- Spread half of the diced potatoes in bottom of pan. Place the diced chicken breasts evenly on top. Season chicken with 1/4 teaspoon each salt and pepper. Sprinkle with half the bacon crumbles, 1/2 cup of the cheese, and half the green onions.
- Spread the remaining diced potatoes on top, followed by the remaining bacon, another 1/2 cup cheese, remaining green onions and another 1/4 teaspoon each salt and pepper. Pour heavy cream over top of casserole and then dot with the butter. Cover with aluminum foil and bake in the preheated oven for 1 hour. Uncover and bake another 30 minutes. In the last few minutes of baking, sprinkle with the remaining 1/2 cup cheddar cheese and bake until melted. Serve.
Monday, May 6, 2013
It's no secret I love fish and seafood. I would be a pescetarian if it wasn't for my love of steak....and chicken.....and bacon. OK, I love all meat. I'm an omnivore! So back to the seafood. This tilapia recipe is one that I've been making a lot of lately. It's cheap, easy and delicious. To get a garlic flavor without the fructans, I simmer a whole clove of garlic in the butter until fragrant and then remove. If you are extra sensitive to garlic, you can skip it all together. Or if you can tolerate a little garlic, just mince it up and keep it in.
|ready for the oven|
As for the capers....I don't really know what capers are. They look like little peas, but they aren't peas. According to About.com, they are the flower buds of a Mediterranean plant, which are dried in the sun, then pickled in vinegar or brine. I think they add a wonderful burst of flavor to seafood dishes and I seem to tolerate them fairly well. Of course, it could be because most recipes only call for a couple of tablespoons, which per serving is a very small amount. I couldn't really find much information about capers in relation to IBS or fructose malabsorption, so all I can tell you is that they work for me in small amounts, such as this recipe. I hope they work for you too and that you enjoy this quick, easy and low-FODMAP recipe!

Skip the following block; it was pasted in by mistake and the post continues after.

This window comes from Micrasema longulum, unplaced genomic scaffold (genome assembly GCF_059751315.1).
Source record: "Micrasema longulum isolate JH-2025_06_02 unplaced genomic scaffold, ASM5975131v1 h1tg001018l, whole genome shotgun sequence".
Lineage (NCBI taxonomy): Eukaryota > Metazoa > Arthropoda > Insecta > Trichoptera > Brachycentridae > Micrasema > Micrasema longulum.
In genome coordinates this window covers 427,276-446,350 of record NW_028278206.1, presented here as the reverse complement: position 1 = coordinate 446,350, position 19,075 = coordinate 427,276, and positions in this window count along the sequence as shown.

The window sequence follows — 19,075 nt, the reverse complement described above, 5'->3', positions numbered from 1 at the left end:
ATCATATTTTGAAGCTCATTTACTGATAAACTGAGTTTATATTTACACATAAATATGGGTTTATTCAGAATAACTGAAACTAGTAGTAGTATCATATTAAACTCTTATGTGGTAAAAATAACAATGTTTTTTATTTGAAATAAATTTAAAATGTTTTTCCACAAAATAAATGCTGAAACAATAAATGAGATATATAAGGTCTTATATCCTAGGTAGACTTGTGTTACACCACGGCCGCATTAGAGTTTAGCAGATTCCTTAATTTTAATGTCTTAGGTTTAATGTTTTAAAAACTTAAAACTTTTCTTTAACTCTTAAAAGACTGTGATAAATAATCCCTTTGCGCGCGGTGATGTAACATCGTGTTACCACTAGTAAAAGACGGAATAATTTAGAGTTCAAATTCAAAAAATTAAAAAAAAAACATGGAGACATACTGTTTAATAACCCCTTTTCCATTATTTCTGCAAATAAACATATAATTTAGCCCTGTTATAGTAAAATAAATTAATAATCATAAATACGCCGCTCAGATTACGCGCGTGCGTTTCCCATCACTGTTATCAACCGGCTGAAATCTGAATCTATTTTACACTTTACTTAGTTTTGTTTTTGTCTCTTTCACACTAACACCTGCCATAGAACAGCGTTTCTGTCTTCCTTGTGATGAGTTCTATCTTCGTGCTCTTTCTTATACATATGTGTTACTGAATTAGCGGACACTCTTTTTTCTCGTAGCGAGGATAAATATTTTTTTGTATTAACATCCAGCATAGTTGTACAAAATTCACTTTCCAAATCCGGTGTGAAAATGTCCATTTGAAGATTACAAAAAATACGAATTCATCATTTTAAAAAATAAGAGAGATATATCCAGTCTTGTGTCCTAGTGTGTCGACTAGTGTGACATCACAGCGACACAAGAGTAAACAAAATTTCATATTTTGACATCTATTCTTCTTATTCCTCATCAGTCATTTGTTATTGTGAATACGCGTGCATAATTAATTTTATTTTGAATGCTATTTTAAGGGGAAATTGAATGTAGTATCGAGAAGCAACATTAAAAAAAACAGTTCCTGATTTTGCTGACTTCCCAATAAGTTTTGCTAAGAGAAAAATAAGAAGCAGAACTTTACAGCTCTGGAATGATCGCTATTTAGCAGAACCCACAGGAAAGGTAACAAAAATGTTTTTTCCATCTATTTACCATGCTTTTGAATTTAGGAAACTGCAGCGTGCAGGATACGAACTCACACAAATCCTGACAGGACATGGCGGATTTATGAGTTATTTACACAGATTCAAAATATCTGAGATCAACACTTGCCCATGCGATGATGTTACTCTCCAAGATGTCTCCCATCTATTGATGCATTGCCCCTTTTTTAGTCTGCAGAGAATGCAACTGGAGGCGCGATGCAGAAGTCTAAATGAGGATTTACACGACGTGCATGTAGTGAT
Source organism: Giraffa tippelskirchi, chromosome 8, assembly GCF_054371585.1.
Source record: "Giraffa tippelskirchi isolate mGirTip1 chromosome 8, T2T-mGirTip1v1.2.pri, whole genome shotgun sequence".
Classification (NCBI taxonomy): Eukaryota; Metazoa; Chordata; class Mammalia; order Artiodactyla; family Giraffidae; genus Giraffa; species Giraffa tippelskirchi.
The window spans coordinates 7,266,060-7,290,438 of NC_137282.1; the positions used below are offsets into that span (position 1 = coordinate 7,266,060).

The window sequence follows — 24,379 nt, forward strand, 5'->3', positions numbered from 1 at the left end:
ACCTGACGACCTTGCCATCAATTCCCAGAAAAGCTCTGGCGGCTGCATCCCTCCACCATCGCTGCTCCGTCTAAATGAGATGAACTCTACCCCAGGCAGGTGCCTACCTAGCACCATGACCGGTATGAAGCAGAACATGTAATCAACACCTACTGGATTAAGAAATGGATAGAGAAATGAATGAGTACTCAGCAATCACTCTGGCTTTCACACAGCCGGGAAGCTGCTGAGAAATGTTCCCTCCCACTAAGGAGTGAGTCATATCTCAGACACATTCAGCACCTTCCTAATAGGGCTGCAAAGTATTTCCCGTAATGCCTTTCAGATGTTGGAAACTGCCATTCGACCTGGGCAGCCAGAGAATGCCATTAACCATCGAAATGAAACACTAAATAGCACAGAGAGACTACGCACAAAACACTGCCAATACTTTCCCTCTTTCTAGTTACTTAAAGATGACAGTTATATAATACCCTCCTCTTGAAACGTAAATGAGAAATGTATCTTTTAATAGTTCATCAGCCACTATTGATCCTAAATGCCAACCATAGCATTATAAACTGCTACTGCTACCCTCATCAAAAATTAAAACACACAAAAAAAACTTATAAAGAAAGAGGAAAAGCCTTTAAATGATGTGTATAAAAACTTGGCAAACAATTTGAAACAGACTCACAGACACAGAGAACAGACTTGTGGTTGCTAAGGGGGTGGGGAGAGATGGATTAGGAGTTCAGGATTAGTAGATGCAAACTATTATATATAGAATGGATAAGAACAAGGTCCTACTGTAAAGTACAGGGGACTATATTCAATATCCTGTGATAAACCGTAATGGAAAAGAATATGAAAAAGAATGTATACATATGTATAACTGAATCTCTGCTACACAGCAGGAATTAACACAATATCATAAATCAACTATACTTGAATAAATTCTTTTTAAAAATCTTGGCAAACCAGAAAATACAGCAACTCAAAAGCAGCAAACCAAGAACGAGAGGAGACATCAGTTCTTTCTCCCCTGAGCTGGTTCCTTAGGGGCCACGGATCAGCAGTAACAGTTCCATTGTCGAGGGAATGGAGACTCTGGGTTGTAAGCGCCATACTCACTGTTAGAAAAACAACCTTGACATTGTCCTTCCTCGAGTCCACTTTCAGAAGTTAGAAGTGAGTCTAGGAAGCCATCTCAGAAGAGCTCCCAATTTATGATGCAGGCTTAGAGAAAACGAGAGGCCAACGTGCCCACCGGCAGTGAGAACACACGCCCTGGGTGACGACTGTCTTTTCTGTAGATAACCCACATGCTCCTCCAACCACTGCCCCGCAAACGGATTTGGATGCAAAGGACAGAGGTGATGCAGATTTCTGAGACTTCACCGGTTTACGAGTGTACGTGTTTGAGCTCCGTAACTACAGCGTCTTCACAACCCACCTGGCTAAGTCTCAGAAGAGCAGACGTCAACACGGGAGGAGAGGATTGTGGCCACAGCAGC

1 lb. tilapia fillets
2 tablespoons unsalted butter
1 clove garlic, smashed, but kept whole
2 tablespoons lemon juice
2 tablespoons capers, drained
1/2 teaspoon dried oregano
1/4 teaspoon salt
1/4 teaspoon ground black pepper
- Preheat oven to 425 degrees F. Lightly grease a 13" x 9" baking pan.
- In a small saucepan over medium heat, melt the butter. Add the smashed garlic clove and bring to a simmer. Simmer for about 30 second to 1 minute, just until fragrant. Remove garlic clove and discard. Stir in lemon juice.
- Place tilapia fillets in prepared pan. Pour lemon-butter sauce over top. Sprinkle with capers, oregano, salt and pepper.
- Bake, uncovered, for 10 to 15 minutes, or until fish flakes easily with a fork. Serve.
Monday, April 29, 2013
Happy Shrimp Scampi Day! Yes, there really is such a thing. My husband read it in the paper yesterday and I remembered that I hadn't shared this recipe yet. The perfect day to do so! I love shrimp. Since I found "easy-peel" shrimp, I make it quite frequently. I was very excited to find a recipe from allrecipes.com for a Shrimp Scampi Bake. I love baking anything. You just mix up some stuff and stick it in the oven. Dinner - done.
This recipe was just dying for a healthier and low-FODMAP makeover. I cut the butter in half and added some dry white wine. Simmer the garlic in butter first to give it the garlic flavor without the fructans. I can usually tolerate a little garlic if I've eaten low-FODMAP during the day, so my photos do show some minced garlic. You can do whatever you can tolerate, including even leaving the garlic out if desired. I served it over bionaturae gluten-free spaghetti (you could also used Tinkyada white rice spaghetti or just rice), with a side salad and a bottle of Pinot Grigio. Sprinkle on some Parmesan cheese. The perfect dinner.
Low-FODMAP Shrimp Scampi Bake
1/4 cup unsalted butter
1 clove garlic, sliced lengthwise
1/4 cup dry white wine
1 tablespoon chopped fresh parsley
1 1/2 teaspoons lemon juice
1 teaspoon Dijon mustard
1/4 teaspoon salt
1/4 teaspoon ground black pepper
1 pound raw shrimp, peeled and deveined, tails left on if desired
- Preheat oven to 450 degrees F.
- Melt butter in a small saucepan over medium heat. Add the garlic and bring to a simmer. Simmer until fragrant, 1 to 2 minutes. Remove garlic and discard.
- Add the white wine, parsley, lemon juice, Dijon, salt and pepper to the butter and stir.
- Place shrimp in an 8"x 8" baking dish. Pour butter mixture over top.
- Bake 12 to 15 minutes or until shrimp are pink and opaque.
Friday, April 26, 2013
Sorry I haven't written a new blog post in a while. We've been so busy traveling and working. And now spring is here and I couldn't be happier about it. This has been the worst winter in Minnesota and I barely survived. Today is the first time we've reached 60 degrees this year and it's supposed to get in the 70's this weekend! Time to get out the patio furniture and soak up some vitamin D.